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RAILROAD TRAINMEN V. TERMINAL CO., 394 U. S. 369 (1969)
U.S. Supreme Court
Railroad Trainmen v. Terminal Co., 394 U.S. 369 (1969)
Brotherhood of Railroad Trainmen v. Jacksonville Terminal Co.
Argued December 11, 1968
Decided March 25, 1969
394 U.S. 369
Florida East Coast Railway Co. (FEC), having exhausted all the Railway Labor Act's procedures for resolving a "major dispute," unilaterally changed its operating employees' rates of pay, rules, and working conditions, and petitioner unions called a strike and picketed peacefully at locations where FEC operated, including the premises of respondent terminal company. A federal district court enjoined picketing of respondent's premises except at a "reserved gate" set aside for FEC employees. The Court of Appeals reversed, holding that the Norris-LaGuardia Act barred issuance of a federal injunction, and that decision was affirmed by an equal division of this Court (385 U.S. 20). While that litigation was pending, respondent obtained from the Florida courts an injunction almost identical to the earlier federal order. The state trial court found that resumption of general picketing would result in virtual cessation of respondent's activities and cause serious economic damage to the State, and that it constituted an illegal secondary boycott and was unlawful under other state laws.
1. The jurisdiction of the state courts was not preempted by the primary jurisdiction of the National Labor Relations Board, even though a small percentage of petitioner unions' membership may be subject to the National Labor Relations Act (NLRA), as this is simply a railway labor dispute to which the NLRA has no direct application. Pp. 394 U. S. 375-377.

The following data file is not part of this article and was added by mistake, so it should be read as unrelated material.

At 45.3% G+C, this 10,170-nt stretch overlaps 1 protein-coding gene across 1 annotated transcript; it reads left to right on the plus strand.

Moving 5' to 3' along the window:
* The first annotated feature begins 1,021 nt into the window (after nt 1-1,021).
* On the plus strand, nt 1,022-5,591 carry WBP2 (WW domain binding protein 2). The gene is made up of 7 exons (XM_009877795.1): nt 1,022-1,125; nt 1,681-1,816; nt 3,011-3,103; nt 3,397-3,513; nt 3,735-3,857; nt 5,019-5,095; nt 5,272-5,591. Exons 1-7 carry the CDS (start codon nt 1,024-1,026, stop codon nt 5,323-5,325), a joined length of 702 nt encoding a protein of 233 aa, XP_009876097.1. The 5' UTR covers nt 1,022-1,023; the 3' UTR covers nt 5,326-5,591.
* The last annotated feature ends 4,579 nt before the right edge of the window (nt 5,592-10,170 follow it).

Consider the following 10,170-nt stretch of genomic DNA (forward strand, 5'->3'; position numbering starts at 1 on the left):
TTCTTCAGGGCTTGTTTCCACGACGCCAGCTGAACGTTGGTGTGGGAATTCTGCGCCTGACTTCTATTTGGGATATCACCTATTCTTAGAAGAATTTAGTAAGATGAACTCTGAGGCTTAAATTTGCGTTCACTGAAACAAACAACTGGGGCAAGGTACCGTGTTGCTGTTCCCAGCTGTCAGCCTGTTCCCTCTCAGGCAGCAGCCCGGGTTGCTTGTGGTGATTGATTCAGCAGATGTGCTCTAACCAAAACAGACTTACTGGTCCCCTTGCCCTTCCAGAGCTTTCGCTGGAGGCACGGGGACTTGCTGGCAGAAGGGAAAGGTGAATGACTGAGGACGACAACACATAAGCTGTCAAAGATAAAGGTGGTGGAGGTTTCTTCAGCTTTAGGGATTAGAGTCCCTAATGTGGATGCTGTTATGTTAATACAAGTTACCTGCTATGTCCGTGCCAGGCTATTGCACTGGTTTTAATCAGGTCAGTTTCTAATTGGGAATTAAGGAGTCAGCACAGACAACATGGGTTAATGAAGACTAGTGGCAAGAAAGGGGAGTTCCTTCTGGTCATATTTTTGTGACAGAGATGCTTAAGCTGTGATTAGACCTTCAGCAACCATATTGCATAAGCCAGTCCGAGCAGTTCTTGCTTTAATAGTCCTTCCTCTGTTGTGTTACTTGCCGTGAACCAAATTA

2. The Railway Labor Act (RLA) supplies a detailed framework to facilitate the voluntary settlement of major disputes, and while it does not specify what occurs when these procedures have been exhausted without success, it does imply the ultimate right of the parties to resort to peaceful self-help. Pp. 394 U. S. 377-380.
3. Although the Florida courts may have jurisdiction over this litigation, the application of state law is limited by paramount federal policies of nationwide import, as the RLA's scheme for the resolution of major disputes would become meaningless if the
States could prohibit the parties from engaging in any self-help. Pp. 394 U. S. 380-382.
4. The NLRA cannot be imported completely into the railway labor area, but it can be referred to for assistance in construing the RLA, and here the NLRA's policies can aid in determining whether petitioners' conduct is within the penumbra of that protected under the Act or whether it is outside the pale of permissible activity. Pp. 394 U. S. 382-384.
5. Peaceful primary picketing incident to a lawful strike is protected conduct under the NLRA, and since there are no grounds for distinguishing picketing under the RLA, peaceful primary strikes and peaceful picketing incident thereto are within the core of protected self-help under the RLA. Pp. 394 U. S. 384-386.
6. While it is difficult to formulate generalizations governing common situs picketing, it is clear that secondary employers are not necessarily protected against picketing aimed directly at their employees, and thus to condemn all of petitioners' picketing which carries any "secondary" implications would be to paint with too broad a brush. Pp. 394 U. S. 386-390.
7. Congress has not provided usable standards or access to administrative expertise in this area of railway labor conduct, and the least unsatisfactory judicial solution is to allow those who have unsuccessfully exhausted the RLA's procedures for resolving a major dispute to employ their full range of peaceful economic power, provided it does not conflict with any other obligation imposed by federal law. Therefore, until Congress acts, primary or secondary railway labor picketing must be deemed conduct protected against state proscription. Pp. 394 U. S. 390-393.
201 So.2d 253, reversed.
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